Posts Tagged ‘fear’

Last Night I went to Watts…

December 16, 2009 Leave a comment
Last night I went to a church in Watts to deliver a carload of balls and art sets that will be handed out to the children for Christmas. 

The first time I ever visited Watts was two years ago as part of a 5-day/4-night mission trip. That’s a whole other story. Needless to say, at that time, I was terrified of the idea of going to Watts. Visiting Watts was literally on my Top 10 List of Things I Don’t Want to Do. Jumping out of an airplane, being burned to death, and drowning to death were also in that same top 10. On our team’s last night in Watts we walked through the neighborhood to get to a local restaurant that had food to die for – pun intended. As our team of mostly white people walked the streets, I felt kind of like we were a militia in a foreign land and the enemy was lurking behind any one of the windows on either side of us. I thought for sure that at any moment we would be fired upon and would have to duck or run for cover.

We did make it to and from the restaurant without a shot being fired. Read more…
Categories: Snapshots of Me Tags: , , ,

The Lion Outside [***]

July 28, 2009 Leave a comment
The sluggard says, “There is a lion outside!” or, “I will be murdered in the streets!” (Proverbs 22:13 NIV) 

At this point, you might be wondering the same thing I did. “Eh, what’s a ‘sluggard’?” Fortunately, provides a quick answer:

sluggard (n.): a person who is habitually inactive or lazy

So, the proverb is saying that: a) Lazy people use extraordinary excuses to justify their laziness. b) Justifiable fear can cause otherwise active people to become inactive.

I have seen this played out in a great number of ways. I have seen perfectly healthy men justify not looking for work. I have seen women justify not leaving their abusive husband or boyfriend. I have seen addicts justify their habits. In this article, I’d like to focus on this passage as it pertains to doing the work of God. The following is an Aesop’s fable entitled “The Son and the Painted Lion”.

There was a timid old man who was afraid of his only son’s passion for hunting, for the son was full of courage. In a dream he saw that his son would be killed by a lion. Dreading that the dream would come true, the father built a dwelling for his son of great magnificence, set in a high place where he could keep his eye on him. In order to distract and please him, he had commissioned for his chamber paintings of every kind of animal, and among these was a lion. But looking at all these did not distract the young man from his boredom.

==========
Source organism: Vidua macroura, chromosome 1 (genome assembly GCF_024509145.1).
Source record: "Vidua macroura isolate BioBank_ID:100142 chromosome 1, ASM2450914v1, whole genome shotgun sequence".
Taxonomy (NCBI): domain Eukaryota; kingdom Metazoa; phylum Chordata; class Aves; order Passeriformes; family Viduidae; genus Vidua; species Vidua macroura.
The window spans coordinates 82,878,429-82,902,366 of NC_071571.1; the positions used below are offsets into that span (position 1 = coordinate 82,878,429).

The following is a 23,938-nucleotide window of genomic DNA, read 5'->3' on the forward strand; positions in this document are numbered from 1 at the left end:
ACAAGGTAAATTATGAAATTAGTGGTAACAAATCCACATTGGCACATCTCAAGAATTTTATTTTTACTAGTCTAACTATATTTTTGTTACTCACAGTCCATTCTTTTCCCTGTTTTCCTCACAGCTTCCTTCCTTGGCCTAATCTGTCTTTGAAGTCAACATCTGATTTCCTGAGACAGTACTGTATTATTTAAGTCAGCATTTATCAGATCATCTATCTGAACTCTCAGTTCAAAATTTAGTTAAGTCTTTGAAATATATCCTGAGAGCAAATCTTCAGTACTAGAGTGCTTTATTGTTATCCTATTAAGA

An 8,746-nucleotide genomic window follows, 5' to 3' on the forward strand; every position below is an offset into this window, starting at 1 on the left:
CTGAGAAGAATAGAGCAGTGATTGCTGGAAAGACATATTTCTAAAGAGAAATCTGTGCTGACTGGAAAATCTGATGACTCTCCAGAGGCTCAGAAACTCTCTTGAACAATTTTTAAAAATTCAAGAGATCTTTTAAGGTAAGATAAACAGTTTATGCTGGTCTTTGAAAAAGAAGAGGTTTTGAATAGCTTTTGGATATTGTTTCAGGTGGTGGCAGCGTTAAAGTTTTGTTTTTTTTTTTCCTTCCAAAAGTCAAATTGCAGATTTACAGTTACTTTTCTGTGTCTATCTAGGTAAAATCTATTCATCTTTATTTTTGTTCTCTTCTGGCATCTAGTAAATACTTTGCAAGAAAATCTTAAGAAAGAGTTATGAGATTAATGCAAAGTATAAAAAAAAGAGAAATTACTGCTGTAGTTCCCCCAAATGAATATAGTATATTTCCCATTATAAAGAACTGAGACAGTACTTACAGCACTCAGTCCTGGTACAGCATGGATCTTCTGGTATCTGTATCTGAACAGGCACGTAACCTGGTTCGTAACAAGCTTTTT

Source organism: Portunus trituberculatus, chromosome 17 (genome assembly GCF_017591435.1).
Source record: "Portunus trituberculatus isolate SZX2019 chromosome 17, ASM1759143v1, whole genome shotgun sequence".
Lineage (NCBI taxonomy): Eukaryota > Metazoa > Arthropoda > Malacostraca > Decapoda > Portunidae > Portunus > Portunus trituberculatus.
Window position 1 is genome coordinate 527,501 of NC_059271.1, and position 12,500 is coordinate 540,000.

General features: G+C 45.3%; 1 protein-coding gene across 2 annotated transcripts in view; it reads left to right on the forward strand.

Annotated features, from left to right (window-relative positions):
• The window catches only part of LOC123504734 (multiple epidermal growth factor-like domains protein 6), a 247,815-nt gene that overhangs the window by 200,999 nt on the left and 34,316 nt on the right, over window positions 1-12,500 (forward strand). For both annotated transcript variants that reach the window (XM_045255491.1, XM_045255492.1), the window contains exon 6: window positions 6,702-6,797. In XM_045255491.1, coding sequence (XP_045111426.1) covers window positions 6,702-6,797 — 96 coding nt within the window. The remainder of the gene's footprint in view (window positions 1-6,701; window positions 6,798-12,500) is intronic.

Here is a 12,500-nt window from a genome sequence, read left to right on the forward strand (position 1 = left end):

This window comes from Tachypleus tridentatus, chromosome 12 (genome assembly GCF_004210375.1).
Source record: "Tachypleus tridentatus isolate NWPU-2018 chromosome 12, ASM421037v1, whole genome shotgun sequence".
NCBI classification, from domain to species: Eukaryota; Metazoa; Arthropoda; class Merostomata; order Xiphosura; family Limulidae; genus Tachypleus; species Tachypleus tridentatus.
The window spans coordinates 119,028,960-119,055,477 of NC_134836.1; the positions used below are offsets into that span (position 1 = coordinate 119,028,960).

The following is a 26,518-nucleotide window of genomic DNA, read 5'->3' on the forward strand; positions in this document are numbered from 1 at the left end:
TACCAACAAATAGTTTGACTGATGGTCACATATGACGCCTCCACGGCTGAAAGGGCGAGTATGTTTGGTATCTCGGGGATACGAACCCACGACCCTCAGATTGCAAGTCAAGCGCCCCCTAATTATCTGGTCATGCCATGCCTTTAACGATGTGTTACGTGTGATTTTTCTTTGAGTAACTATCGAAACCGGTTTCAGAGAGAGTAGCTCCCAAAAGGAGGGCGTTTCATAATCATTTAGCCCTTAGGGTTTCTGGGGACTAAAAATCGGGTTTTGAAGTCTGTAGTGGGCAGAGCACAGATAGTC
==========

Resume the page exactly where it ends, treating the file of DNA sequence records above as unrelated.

One day, he approached the painting and cursed the lion in it:
‘You damned beast, it’s because of you and my father’s lying dream that I am cooped up here in this prison for women. What can I do to you?’

And, as he said this, he struck his fist against the wall to blind the lion. But a splinter got lodged under his fingernail and he could not get it out. This became greatly inflamed, brought on a fever and swelled up to an enormous size. The fever raged so fiercely that the young man died of it.

The lion, even though it was only a painted one, had indeed killed the young man, just as his father had foreseen.

Hope in a Time of Darkness [**]

April 22, 2009 Leave a comment
The financial institutions are failing. The governments are raising taxes and making questionable compromises. Both public and private educational systems are being clobbered. Unemployment and debt are skyrocketing. The moral fabric of society has been almost completely replaced by political correctness and “hope”. 

Where then shall we seek refuge in this chaos? I heard this story years ago:

There once was a farm where there lived a hen and her chicks. One night a fire broke out in the barn where the hen and her chicks were at. As the fire spread, the smoke thickened, and the heat increased, the mother hen frantically called her chicks to her. She said, “Hurry! Come here my little ones! Take refuge under my wings and I will protect you.” So that is what the chicks did; they hid under the wings of their mother.

The fire was of course too much for the hen and so she died. After the fire had been extinguished, the farmer walked around surveying the damage. He came across a blackened clump that he recognized as his now diseased hen. He then kicked the hen’s blackened corpse. To his surprise, bright yellow spots began to emerge from the blackened hen. The hen had given her life, but it was not in vain! Her chicks had been saved!